My discussion question for today: In a world with global and highly-efficient transportation and communications…and billions of people who are accustomed to low wages…is it possible for a country such as the United States to maintain its accustomed high standards of living for the large majority of its people?…and, if so, what are the key policy elements required to do this?
Henry Ford did not establish the five-dollar day out of the sheer goodness of his heart. He did it because worker turnover had become unacceptably high: people didn’t like assembly-line work, and they had alternatives. Suppose Ford had then had the option of building the Model T in a low-wage country, say Mexico. Maybe he wouldn’t have needed to bother with the American $5/day wage and the productivity improvements needed to support it. (Although Ford being Ford, he still might have implemented the manufacturing innovations and process improvements even without strong economic necessity to do so.)
America’s premium wage structure has, I think, been historically enabled by several factors:
–Large amounts of excellent land, which made farming an attractive option for may people
–Absence of a thicket of regulations and bureaucratic oversight to inhibit the development of new ways of doing things
–Absence of traditional status hierarchies, prohibiting the full development of human potential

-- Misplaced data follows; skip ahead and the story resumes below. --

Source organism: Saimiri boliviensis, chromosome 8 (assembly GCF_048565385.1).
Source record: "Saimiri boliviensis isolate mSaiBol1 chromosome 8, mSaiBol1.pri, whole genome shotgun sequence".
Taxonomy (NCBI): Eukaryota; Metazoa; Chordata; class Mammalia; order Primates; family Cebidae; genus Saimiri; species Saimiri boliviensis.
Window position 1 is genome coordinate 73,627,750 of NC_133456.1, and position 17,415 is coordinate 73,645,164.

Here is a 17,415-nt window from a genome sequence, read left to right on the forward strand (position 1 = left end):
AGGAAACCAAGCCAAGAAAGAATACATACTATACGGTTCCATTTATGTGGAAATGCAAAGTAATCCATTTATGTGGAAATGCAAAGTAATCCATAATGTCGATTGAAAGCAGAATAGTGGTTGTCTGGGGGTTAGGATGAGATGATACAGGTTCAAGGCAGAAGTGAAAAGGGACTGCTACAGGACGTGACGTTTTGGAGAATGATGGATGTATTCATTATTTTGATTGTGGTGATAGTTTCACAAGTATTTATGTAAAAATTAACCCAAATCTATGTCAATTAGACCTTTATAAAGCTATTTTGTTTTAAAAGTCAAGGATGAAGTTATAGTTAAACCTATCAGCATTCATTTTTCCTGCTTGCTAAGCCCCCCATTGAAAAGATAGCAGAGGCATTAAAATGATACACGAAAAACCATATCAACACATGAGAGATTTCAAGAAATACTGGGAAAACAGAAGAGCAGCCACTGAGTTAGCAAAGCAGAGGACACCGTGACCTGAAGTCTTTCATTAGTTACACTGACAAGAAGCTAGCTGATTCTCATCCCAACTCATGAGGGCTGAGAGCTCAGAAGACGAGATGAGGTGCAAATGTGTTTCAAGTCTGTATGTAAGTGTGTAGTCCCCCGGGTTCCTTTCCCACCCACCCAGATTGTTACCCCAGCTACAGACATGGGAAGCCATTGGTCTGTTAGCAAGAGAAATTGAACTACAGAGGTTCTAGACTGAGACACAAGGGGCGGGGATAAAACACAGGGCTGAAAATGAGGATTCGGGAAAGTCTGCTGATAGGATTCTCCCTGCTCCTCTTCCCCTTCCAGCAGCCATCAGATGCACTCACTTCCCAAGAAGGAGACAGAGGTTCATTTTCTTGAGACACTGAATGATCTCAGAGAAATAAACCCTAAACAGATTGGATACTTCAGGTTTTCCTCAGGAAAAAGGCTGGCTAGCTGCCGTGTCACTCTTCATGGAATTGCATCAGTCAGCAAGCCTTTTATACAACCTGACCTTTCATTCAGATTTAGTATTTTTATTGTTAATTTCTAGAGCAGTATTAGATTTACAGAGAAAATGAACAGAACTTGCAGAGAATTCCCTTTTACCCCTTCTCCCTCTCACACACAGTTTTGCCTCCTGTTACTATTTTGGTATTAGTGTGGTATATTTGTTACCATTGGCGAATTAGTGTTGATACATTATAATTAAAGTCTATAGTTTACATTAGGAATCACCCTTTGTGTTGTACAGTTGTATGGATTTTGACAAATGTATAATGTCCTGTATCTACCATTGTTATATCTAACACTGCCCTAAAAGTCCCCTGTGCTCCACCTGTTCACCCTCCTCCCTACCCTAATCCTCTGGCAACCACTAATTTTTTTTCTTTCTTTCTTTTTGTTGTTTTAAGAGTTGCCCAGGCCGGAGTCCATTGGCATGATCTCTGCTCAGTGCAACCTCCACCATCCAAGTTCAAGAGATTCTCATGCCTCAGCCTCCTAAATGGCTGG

–A stable legal system, allowing for long-term business relationships to be created and maintained
–A patent system which allows innovators to profit from their ideas.
–A highly-literate population
–A large internal market
–Slow and expensive trans-oceanic transportation and communications, inhibiting the undercutting of American wages by low-cost labor abroad. (Economists will remind me that those same limitations also had a negative effect on American prosperity by inhibiting potential exports and thus limiting our benefits from comparative advantage)
–Tariffs on imports, which for much of American history (up to about 1950) were quite significant and were an important source of Federal government revenue. (Some history here) Of course, it can be argued that, like the transportation and communications limitations, this factor cuts both ways.
–Relatively low costs for military activities…both financial costs and human costs…compared to many other countries
–Low-cost energy: coal, oil & gas, waterpower, and electrification
–A political structure and a global public image of America which encouraged immigration of those who valued freedom and opportunity. (And, of course, the limitation of transportation & communications tended to imply that immigration would be a permanent decision, or at least a decades-long one)
The United States has enjoyed a beneficent feedback loop between wages and productivity–higher wages tended to encourage/require more mechanization and other forms of productivity improvements, which in turn made possible the payment of still higher wages. This virtuous circle, combined with the other factors mentioned above, drove substantial increases in the median real (inflation-adjusted) household income. (See chart) But since the late 1970s, the growth has tended to stall out, especially after about 1999…although there has been some recovery since 2015.